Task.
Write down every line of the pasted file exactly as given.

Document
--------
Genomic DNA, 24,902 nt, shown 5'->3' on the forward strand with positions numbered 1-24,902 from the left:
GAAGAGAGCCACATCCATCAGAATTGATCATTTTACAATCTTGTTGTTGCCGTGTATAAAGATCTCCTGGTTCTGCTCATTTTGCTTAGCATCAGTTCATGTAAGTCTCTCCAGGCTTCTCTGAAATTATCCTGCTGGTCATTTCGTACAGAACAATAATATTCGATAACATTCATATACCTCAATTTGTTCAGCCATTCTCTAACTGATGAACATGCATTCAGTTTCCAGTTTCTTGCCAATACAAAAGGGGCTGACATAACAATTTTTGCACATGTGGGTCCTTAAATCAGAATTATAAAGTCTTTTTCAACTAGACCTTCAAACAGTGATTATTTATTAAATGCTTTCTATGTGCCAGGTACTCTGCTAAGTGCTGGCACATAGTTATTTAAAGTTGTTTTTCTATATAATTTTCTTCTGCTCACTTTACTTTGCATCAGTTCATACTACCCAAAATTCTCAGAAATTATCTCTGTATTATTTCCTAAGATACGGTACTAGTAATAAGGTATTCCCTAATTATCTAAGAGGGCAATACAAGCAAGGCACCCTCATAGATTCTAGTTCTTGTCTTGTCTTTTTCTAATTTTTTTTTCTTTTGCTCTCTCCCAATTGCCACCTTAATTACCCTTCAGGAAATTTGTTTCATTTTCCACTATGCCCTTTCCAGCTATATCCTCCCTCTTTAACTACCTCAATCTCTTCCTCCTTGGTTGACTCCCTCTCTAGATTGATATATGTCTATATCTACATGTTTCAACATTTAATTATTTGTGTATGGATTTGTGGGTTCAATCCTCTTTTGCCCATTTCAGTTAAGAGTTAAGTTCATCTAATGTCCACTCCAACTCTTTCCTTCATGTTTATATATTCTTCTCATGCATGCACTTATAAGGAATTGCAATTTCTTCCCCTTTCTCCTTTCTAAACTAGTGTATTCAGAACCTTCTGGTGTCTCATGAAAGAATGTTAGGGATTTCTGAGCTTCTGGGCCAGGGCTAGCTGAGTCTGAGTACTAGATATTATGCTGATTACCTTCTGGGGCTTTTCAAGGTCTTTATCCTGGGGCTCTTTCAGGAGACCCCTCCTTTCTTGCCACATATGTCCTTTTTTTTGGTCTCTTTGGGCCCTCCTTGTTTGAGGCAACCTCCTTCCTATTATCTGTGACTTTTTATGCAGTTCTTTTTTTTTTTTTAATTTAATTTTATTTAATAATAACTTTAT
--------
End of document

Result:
Genomic DNA, 24,902 nt, shown 5'->3' on the forward strand with positions numbered 1-24,902 from the left:
GAAGAGAGCCACATCCATCAGAATTGATCATTTTACAATCTTGTTGTTGCCGTGTATAAAGATCTCCTGGTTCTGCTCATTTTGCTTAGCATCAGTTCATGTAAGTCTCTCCAGGCTTCTCTGAAATTATCCTGCTGGTCATTTCGTACAGAACAATAATATTCGATAACATTCATATACCTCAATTTGTTCAGCCATTCTCTAACTGATGAACATGCATTCAGTTTCCAGTTTCTTGCCAATACAAAAGGGGCTGACATAACAATTTTTGCACATGTGGGTCCTTAAATCAGAATTATAAAGTCTTTTTCAACTAGACCTTCAAACAGTGATTATTTATTAAATGCTTTCTATGTGCCAGGTACTCTGCTAAGTGCTGGCACATAGTTATTTAAAGTTGTTTTTCTATATAATTTTCTTCTGCTCACTTTACTTTGCATCAGTTCATACTACCCAAAATTCTCAGAAATTATCTCTGTATTATTTCCTAAGATACGGTACTAGTAATAAGGTATTCCCTAATTATCTAAGAGGGCAATACAAGCAAGGCACCCTCATAGATTCTAGTTCTTGTCTTGTCTTTTTCTAATTTTTTTTTCTTTTGCTCTCTCCCAATTGCCACCTTAATTACCCTTCAGGAAATTTGTTTCATTTTCCACTATGCCCTTTCCAGCTATATCCTCCCTCTTTAACTACCTCAATCTCTTCCTCCTTGGTTGACTCCCTCTCTAGATTGATATATGTCTATATCTACATGTTTCAACATTTAATTATTTGTGTATGGATTTGTGGGTTCAATCCTCTTTTGCCCATTTCAGTTAAGAGTTAAGTTCATCTAATGTCCACTCCAACTCTTTCCTTCATGTTTATATATTCTTCTCATGCATGCACTTATAAGGAATTGCAATTTCTTCCCCTTTCTCCTTTCTAAACTAGTGTATTCAGAACCTTCTGGTGTCTCATGAAAGAATGTTAGGGATTTCTGAGCTTCTGGGCCAGGGCTAGCTGAGTCTGAGTACTAGATATTATGCTGATTACCTTCTGGGGCTTTTCAAGGTCTTTATCCTGGGGCTCTTTCAGGAGACCCCTCCTTTCTTGCCACATATGTCCTTTTTTTTGGTCTCTTTGGGCCCTCCTTGTTTGAGGCAACCTCCTTCCTATTATCTGTGACTTTTTATGCAGTTCTTTTTTTTTTTTTAATTTAATTTTATTTAATAATAACTTTAT